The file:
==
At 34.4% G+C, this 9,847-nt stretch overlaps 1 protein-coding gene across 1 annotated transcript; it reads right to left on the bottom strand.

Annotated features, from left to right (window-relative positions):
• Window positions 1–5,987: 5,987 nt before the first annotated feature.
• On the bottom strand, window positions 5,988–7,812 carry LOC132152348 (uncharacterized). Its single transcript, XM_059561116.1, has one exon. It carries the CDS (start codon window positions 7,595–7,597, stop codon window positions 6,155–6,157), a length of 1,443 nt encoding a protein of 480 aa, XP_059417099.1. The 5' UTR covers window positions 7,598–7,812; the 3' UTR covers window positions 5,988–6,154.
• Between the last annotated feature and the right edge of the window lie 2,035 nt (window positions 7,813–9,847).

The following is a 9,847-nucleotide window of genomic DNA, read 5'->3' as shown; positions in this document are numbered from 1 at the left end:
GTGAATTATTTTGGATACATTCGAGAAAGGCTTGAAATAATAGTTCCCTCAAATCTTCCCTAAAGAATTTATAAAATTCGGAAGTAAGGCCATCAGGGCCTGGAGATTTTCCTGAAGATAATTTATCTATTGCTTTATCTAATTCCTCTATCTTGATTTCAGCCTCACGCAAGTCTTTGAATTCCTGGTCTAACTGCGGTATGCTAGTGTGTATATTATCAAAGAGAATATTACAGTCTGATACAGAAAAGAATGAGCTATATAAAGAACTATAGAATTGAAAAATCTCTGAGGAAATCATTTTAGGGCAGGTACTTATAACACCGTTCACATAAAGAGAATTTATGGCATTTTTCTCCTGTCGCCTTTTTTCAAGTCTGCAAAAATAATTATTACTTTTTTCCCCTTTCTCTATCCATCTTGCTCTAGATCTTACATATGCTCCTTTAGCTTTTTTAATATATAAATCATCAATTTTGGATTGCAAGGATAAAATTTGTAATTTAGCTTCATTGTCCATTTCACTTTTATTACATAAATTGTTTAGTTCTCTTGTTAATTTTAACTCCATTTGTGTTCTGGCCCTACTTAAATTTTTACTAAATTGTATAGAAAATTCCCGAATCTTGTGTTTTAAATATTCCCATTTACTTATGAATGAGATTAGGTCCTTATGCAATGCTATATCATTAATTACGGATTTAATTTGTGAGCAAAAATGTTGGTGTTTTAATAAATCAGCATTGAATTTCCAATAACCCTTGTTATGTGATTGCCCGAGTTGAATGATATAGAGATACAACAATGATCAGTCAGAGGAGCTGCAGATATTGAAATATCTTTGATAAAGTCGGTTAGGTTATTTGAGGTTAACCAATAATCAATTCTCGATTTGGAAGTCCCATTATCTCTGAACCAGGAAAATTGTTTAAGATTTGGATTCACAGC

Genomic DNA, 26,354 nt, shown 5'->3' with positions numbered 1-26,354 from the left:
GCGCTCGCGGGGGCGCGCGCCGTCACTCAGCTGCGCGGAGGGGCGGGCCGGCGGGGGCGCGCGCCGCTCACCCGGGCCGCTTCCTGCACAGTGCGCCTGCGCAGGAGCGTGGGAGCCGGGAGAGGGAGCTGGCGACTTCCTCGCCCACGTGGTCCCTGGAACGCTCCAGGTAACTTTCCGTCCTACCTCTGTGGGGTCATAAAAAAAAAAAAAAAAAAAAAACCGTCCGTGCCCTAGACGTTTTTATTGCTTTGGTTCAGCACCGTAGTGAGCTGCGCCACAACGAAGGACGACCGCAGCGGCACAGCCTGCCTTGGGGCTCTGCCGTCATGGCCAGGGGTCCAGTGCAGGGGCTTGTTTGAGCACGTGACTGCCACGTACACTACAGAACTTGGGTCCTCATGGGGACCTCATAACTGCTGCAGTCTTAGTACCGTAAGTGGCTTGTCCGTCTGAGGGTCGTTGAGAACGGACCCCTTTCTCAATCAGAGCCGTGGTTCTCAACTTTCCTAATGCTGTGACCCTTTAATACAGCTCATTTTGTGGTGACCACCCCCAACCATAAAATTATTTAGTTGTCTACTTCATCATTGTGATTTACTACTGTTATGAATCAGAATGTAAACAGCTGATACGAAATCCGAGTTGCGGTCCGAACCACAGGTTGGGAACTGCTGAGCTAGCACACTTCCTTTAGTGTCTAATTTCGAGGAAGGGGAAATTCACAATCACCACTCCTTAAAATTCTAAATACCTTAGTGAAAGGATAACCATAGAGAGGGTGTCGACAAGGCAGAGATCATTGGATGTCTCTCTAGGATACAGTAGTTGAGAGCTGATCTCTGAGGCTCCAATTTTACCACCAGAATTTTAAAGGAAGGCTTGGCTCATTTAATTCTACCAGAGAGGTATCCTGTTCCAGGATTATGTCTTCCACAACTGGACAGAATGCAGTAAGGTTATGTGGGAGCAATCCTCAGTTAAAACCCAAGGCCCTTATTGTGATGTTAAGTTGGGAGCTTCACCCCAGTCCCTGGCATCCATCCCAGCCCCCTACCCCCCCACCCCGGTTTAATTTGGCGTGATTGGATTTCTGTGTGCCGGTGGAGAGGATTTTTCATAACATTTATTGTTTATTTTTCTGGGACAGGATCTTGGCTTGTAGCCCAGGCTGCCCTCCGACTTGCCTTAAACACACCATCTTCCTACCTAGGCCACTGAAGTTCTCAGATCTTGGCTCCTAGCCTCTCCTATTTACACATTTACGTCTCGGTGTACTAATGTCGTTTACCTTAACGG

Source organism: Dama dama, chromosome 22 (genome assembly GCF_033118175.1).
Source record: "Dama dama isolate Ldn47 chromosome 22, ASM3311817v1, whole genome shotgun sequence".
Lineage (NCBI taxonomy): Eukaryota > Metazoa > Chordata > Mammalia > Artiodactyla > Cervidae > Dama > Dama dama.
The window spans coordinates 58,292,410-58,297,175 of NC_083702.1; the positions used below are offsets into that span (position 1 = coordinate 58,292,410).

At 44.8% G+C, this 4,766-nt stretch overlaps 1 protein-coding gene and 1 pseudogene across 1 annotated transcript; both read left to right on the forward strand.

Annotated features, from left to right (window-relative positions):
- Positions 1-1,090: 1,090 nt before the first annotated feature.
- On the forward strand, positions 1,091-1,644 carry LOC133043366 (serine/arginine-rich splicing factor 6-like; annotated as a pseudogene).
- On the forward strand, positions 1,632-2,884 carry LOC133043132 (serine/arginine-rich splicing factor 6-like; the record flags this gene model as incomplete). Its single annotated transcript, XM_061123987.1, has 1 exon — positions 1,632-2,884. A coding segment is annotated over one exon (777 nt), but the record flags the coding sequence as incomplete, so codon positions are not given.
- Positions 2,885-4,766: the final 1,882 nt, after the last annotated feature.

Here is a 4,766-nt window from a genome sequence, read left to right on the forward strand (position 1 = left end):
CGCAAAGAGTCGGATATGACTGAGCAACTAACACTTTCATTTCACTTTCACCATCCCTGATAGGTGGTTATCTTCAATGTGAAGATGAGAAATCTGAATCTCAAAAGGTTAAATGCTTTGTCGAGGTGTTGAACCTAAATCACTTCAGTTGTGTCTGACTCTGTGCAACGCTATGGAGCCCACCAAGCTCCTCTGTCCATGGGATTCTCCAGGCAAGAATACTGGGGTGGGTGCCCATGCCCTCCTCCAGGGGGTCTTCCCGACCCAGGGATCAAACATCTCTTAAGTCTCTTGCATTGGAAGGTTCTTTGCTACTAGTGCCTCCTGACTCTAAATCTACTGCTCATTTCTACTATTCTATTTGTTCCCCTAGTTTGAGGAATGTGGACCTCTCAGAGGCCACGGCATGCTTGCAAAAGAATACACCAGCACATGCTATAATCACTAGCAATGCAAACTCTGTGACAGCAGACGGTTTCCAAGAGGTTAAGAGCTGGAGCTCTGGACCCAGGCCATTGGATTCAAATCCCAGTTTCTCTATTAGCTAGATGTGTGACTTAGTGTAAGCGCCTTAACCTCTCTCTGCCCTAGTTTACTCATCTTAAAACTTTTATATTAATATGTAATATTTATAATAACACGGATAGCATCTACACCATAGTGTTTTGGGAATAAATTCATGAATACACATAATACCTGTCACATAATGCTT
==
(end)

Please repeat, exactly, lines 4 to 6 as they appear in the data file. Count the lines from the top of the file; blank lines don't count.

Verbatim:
• On the bottom strand, window positions 5,988–7,812 carry LOC132152348 (uncharacterized). Its single transcript, XM_059561116.1, has one exon. It carries the CDS (start codon window positions 7,595–7,597, stop codon window positions 6,155–6,157), a length of 1,443 nt encoding a protein of 480 aa, XP_059417099.1. The 5' UTR covers window positions 7,598–7,812; the 3' UTR covers window positions 5,988–6,154.
• Between the last annotated feature and the right edge of the window lie 2,035 nt (window positions 7,813–9,847).

The following is a 9,847-nucleotide window of genomic DNA, read 5'->3' as shown; positions in this document are numbered from 1 at the left end: